In addition to building computer tutors, other uses of dialogue technology for teaching have been explored. Researchers have developed systems that play the role of student peers rather than expert tutors (Kersey et al. 2009). There has also been interest in going beyond one-on-one computer-student conversational interaction, by not only enabling human-machine but also improving human-human communication. Dialogue agents have been used to facilitate a student’s dialogue with other human students as in computer supported collaborated learning (Kumar et al. 2007), or to enable students to observe the training dialogues of other students and/or virtual agents (Piwek et al. 2007). My own research has focused on the design and evaluation of a spoken tutorial dialogue system for conceptual physics, and the development of enabling data-driven technologies. Research from my group has shown how to enhance the effectiveness of tutorial dialogue systems that interact with students for hours rather than minutes by developing and exploiting novel discourse analysis methods (Rotaru and Litman 2009). We also used what students said and how they said it to detect pedagogically relevant user affective states which in turn triggered system adaptations. The models for detecting student states and for associating adaptive system strategies with such states were learned from tutoring dialogue corpora using new data-driven methods (Forbes-Riley and Litman 2011). To support the use of reinforcement learning as one of our data-driven techniques, we developed probabilistic user simulation models for our less goal-oriented tutoring domain (Ai and Litman 2011) and tailored the use of reinforcement learning with its differing state and reward representations to optimize the choice of pedagogical tutor behaviors (Chi et al. 2011).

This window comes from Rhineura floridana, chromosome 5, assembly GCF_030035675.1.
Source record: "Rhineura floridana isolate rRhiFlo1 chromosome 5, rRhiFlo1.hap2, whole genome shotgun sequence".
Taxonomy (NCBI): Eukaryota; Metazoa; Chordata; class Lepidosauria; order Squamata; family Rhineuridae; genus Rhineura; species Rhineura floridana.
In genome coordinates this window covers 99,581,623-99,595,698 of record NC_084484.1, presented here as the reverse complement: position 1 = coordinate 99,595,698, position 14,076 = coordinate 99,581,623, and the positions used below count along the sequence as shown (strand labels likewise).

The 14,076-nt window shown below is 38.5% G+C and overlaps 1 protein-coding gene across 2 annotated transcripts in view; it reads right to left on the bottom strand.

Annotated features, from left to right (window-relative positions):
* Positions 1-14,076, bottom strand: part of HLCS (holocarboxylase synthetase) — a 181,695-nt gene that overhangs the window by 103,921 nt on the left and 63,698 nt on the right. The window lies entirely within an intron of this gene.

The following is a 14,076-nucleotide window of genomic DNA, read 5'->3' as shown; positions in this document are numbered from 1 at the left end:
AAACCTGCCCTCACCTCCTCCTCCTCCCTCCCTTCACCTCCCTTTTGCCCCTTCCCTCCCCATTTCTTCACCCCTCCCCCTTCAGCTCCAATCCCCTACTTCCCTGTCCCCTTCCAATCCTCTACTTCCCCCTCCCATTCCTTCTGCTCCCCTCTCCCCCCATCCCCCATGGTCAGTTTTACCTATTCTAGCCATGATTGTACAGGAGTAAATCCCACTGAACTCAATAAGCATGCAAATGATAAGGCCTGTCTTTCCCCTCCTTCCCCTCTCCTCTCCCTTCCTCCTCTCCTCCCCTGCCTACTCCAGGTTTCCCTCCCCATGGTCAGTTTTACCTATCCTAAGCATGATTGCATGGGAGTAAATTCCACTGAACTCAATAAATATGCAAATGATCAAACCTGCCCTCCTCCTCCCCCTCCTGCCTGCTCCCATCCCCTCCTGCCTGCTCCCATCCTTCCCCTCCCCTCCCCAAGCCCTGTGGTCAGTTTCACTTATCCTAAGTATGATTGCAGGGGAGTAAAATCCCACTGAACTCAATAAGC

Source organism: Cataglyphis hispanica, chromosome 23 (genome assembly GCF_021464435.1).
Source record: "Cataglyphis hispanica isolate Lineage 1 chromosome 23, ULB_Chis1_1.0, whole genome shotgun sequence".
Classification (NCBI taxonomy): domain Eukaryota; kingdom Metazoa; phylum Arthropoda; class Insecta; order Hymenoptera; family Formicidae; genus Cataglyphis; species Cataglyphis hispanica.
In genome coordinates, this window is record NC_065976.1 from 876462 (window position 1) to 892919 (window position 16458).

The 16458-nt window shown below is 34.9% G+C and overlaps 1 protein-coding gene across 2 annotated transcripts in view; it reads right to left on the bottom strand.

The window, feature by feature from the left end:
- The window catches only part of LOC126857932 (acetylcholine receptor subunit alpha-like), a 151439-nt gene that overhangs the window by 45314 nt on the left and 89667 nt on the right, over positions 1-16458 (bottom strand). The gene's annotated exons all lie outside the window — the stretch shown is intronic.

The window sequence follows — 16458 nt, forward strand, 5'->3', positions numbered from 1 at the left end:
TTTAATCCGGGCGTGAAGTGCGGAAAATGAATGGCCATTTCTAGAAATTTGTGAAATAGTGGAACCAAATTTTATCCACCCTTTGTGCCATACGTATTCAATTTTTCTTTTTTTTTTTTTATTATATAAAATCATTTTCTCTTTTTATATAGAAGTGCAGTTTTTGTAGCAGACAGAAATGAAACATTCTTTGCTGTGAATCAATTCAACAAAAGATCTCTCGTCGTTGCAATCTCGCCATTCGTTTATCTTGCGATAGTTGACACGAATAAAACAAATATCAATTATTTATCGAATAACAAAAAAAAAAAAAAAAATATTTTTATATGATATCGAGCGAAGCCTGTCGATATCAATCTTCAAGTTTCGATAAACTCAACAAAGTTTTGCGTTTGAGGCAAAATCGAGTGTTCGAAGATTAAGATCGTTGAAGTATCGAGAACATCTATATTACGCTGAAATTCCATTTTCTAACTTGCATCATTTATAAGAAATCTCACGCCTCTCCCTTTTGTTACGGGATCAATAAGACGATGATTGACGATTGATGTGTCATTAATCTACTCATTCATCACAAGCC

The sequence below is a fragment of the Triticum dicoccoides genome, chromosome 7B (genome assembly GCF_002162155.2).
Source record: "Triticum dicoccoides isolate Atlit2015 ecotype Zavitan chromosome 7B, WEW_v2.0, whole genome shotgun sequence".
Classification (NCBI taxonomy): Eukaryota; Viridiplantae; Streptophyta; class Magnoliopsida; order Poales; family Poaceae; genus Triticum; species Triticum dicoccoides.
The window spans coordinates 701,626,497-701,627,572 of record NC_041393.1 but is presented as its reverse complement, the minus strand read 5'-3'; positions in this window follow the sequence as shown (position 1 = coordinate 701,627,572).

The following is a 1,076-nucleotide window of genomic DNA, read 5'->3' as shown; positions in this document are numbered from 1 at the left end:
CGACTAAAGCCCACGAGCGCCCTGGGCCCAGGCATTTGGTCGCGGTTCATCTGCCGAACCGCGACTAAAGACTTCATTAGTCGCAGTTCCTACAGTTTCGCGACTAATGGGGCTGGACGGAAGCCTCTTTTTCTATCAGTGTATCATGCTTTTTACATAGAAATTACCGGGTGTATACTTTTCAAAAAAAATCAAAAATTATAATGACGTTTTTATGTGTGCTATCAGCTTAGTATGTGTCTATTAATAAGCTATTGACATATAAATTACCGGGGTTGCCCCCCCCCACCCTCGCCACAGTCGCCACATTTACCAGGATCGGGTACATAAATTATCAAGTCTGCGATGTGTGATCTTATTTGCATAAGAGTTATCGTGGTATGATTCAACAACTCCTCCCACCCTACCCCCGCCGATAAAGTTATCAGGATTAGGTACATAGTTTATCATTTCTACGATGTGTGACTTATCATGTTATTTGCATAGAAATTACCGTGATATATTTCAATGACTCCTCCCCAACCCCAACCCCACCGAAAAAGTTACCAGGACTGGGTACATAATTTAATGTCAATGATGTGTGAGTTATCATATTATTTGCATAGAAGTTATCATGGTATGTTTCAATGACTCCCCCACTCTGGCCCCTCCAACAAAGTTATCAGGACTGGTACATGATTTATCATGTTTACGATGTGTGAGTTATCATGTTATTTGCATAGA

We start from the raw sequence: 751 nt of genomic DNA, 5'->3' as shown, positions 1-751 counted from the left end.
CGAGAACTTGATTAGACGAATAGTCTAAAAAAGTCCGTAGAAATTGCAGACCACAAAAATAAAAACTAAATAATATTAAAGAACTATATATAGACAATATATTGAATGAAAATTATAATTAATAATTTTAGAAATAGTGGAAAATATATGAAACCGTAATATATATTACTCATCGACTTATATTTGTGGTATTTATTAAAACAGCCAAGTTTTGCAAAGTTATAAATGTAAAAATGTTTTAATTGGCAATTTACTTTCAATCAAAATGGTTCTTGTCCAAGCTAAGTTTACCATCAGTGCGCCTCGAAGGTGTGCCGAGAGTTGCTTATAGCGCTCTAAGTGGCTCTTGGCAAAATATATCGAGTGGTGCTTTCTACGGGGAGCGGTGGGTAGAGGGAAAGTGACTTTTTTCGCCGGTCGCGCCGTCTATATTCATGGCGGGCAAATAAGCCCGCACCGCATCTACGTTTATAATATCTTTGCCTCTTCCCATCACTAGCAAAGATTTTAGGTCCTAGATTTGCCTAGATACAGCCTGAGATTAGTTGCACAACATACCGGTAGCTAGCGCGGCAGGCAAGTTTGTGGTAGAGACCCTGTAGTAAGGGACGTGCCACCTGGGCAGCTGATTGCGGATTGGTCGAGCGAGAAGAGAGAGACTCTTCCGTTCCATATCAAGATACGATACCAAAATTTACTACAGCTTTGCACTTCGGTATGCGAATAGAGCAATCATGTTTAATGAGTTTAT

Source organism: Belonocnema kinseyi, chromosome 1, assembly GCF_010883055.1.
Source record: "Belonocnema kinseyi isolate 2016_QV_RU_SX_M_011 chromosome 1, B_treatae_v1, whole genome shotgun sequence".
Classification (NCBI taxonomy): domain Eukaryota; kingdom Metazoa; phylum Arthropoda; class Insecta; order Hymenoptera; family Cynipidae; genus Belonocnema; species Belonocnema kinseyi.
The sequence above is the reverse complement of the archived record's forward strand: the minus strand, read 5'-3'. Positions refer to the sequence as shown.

Existing System: